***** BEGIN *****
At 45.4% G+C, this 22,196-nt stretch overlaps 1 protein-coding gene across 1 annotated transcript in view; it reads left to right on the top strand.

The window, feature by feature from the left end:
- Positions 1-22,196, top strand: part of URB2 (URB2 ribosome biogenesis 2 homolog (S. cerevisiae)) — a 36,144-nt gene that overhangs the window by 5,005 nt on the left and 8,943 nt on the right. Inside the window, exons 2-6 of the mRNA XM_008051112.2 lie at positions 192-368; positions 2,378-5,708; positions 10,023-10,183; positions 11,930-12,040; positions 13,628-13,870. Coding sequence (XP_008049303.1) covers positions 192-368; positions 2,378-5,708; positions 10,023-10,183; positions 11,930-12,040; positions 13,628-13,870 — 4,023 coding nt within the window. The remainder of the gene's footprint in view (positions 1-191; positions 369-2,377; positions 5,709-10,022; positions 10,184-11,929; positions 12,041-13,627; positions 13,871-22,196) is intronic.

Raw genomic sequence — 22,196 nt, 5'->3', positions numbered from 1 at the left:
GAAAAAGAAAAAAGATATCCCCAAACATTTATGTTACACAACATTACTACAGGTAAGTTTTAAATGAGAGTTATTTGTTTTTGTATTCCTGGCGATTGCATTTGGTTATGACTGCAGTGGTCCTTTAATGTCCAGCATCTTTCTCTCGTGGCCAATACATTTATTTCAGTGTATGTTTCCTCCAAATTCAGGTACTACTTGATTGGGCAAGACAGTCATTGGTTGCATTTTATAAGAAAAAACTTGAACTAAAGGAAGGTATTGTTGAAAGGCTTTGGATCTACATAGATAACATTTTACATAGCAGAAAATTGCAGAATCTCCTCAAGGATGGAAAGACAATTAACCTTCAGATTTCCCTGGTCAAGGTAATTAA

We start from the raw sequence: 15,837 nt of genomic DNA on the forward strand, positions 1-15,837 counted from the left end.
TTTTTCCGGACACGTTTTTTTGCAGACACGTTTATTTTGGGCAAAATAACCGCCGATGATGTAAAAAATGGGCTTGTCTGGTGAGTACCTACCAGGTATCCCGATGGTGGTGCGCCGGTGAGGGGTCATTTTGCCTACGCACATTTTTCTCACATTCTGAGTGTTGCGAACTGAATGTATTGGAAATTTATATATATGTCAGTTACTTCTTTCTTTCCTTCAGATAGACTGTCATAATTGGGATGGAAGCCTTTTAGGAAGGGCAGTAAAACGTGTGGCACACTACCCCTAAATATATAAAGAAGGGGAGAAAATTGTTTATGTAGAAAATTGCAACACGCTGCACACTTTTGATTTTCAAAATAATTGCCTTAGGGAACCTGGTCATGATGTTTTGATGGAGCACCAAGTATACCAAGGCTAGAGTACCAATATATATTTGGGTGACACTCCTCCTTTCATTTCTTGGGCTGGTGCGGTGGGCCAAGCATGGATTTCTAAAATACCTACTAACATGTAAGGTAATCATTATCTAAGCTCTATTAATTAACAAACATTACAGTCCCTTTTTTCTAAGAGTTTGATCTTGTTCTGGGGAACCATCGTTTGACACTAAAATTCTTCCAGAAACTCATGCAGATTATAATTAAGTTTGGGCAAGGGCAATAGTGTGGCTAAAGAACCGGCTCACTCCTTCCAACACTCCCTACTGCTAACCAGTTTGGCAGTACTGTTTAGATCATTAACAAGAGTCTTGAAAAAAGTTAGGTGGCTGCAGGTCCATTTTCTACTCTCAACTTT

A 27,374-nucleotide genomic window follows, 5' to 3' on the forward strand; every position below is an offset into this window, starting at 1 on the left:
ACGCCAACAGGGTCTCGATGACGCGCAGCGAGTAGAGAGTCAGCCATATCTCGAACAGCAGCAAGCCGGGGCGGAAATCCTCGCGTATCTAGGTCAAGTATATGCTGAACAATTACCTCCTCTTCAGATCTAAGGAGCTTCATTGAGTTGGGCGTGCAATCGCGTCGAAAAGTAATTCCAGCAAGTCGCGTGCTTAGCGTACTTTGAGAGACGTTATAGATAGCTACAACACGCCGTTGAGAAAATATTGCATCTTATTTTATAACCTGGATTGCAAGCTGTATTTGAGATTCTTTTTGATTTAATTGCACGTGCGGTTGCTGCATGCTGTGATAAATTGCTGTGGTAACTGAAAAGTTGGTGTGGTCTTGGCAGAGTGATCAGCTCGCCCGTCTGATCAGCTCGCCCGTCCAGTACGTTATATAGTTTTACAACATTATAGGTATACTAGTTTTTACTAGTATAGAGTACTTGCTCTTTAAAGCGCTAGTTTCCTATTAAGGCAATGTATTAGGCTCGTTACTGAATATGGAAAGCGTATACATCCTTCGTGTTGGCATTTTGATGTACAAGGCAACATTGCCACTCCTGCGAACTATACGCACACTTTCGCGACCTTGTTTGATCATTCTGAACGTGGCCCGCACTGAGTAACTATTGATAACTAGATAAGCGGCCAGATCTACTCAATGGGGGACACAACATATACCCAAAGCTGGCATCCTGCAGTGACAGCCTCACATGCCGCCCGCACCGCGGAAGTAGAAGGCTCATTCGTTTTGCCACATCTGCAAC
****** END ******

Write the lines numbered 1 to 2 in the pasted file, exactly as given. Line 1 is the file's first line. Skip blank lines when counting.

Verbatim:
At 45.4% G+C, this 22,196-nt stretch overlaps 1 protein-coding gene across 1 annotated transcript in view; it reads left to right on the top strand.

The window, feature by feature from the left end: